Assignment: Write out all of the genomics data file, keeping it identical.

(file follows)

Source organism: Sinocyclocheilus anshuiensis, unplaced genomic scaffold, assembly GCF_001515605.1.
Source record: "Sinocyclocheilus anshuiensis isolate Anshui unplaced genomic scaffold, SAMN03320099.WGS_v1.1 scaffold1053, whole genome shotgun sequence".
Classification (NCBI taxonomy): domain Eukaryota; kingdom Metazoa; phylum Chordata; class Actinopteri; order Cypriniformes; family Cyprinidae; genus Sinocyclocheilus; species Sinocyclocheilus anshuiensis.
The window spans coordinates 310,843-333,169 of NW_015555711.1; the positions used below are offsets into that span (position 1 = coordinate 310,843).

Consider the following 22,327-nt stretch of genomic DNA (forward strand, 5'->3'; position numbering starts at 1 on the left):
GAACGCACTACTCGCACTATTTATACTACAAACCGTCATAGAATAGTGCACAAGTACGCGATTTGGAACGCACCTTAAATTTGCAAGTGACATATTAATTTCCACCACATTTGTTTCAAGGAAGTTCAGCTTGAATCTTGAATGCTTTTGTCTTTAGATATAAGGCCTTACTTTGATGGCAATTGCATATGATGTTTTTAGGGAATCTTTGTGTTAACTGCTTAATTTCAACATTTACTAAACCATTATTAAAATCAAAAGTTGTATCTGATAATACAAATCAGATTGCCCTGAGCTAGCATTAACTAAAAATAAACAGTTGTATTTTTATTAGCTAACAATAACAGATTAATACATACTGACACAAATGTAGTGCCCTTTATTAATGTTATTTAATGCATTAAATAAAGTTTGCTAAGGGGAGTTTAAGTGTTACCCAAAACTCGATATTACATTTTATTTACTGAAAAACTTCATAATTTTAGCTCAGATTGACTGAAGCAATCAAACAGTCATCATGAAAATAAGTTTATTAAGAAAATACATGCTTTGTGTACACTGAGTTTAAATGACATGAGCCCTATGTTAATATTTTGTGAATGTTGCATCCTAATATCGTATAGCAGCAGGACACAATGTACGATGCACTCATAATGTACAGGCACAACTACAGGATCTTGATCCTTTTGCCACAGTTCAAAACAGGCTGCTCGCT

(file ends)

Source organism: Sinocyclocheilus anshuiensis, unplaced genomic scaffold, assembly GCF_001515605.1.
Source record: "Sinocyclocheilus anshuiensis isolate Anshui unplaced genomic scaffold, SAMN03320099.WGS_v1.1 scaffold1053, whole genome shotgun sequence".
Classification (NCBI taxonomy): domain Eukaryota; kingdom Metazoa; phylum Chordata; class Actinopteri; order Cypriniformes; family Cyprinidae; genus Sinocyclocheilus; species Sinocyclocheilus anshuiensis.
The window spans coordinates 310,843-333,169 of NW_015555711.1; the positions used below are offsets into that span (position 1 = coordinate 310,843).

Consider the following 22,327-nt stretch of genomic DNA (forward strand, 5'->3'; position numbering starts at 1 on the left):
GAACGCACTACTCGCACTATTTATACTACAAACCGTCATAGAATAGTGCACAAGTACGCGATTTGGAACGCACCTTAAATTTGCAAGTGACATATTAATTTCCACCACATTTGTTTCAAGGAAGTTCAGCTTGAATCTTGAATGCTTTTGTCTTTAGATATAAGGCCTTACTTTGATGGCAATTGCATATGATGTTTTTAGGGAATCTTTGTGTTAACTGCTTAATTTCAACATTTACTAAACCATTATTAAAATCAAAAGTTGTATCTGATAATACAAATCAGATTGCCCTGAGCTAGCATTAACTAAAAATAAACAGTTGTATTTTTATTAGCTAACAATAACAGATTAATACATACTGACACAAATGTAGTGCCCTTTATTAATGTTATTTAATGCATTAAATAAAGTTTGCTAAGGGGAGTTTAAGTGTTACCCAAAACTCGATATTACATTTTATTTACTGAAAAACTTCATAATTTTAGCTCAGATTGACTGAAGCAATCAAACAGTCATCATGAAAATAAGTTTATTAAGAAAATACATGCTTTGTGTACACTGAGTTTAAATGACATGAGCCCTATGTTAATATTTTGTGAATGTTGCATCCTAATATCGTATAGCAGCAGGACACAATGTACGATGCACTCATAATGTACAGGCACAACTACAGGATCTTGATCCTTTTGCCACAGTTCAAAACAGGCTGCTCGCT